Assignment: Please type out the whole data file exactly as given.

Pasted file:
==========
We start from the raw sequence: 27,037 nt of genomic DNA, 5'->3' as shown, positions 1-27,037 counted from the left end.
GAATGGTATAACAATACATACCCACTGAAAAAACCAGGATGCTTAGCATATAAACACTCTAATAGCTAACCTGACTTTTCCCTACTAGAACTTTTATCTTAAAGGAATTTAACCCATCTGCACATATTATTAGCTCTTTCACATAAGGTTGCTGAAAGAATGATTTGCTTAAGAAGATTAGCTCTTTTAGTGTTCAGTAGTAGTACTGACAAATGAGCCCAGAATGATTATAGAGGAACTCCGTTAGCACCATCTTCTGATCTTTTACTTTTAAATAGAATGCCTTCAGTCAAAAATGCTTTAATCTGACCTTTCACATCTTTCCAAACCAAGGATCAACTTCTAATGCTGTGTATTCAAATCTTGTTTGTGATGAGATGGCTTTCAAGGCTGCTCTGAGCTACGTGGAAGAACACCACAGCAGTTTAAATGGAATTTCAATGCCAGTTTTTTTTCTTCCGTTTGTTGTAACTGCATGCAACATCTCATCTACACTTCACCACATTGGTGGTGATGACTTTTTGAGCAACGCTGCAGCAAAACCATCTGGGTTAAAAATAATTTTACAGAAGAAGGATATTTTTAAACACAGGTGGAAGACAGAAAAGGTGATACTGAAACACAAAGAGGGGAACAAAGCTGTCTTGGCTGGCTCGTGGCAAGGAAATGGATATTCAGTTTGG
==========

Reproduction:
We start from the raw sequence: 27,037 nt of genomic DNA, 5'->3' as shown, positions 1-27,037 counted from the left end.
GAATGGTATAACAATACATACCCACTGAAAAAACCAGGATGCTTAGCATATAAACACTCTAATAGCTAACCTGACTTTTCCCTACTAGAACTTTTATCTTAAAGGAATTTAACCCATCTGCACATATTATTAGCTCTTTCACATAAGGTTGCTGAAAGAATGATTTGCTTAAGAAGATTAGCTCTTTTAGTGTTCAGTAGTAGTACTGACAAATGAGCCCAGAATGATTATAGAGGAACTCCGTTAGCACCATCTTCTGATCTTTTACTTTTAAATAGAATGCCTTCAGTCAAAAATGCTTTAATCTGACCTTTCACATCTTTCCAAACCAAGGATCAACTTCTAATGCTGTGTATTCAAATCTTGTTTGTGATGAGATGGCTTTCAAGGCTGCTCTGAGCTACGTGGAAGAACACCACAGCAGTTTAAATGGAATTTCAATGCCAGTTTTTTTTCTTCCGTTTGTTGTAACTGCATGCAACATCTCATCTACACTTCACCACATTGGTGGTGATGACTTTTTGAGCAACGCTGCAGCAAAACCATCTGGGTTAAAAATAATTTTACAGAAGAAGGATATTTTTAAACACAGGTGGAAGACAGAAAAGGTGATACTGAAACACAAAGAGGGGAACAAAGCTGTCTTGGCTGGCTCGTGGCAAGGAAATGGATATTCAGTTTGG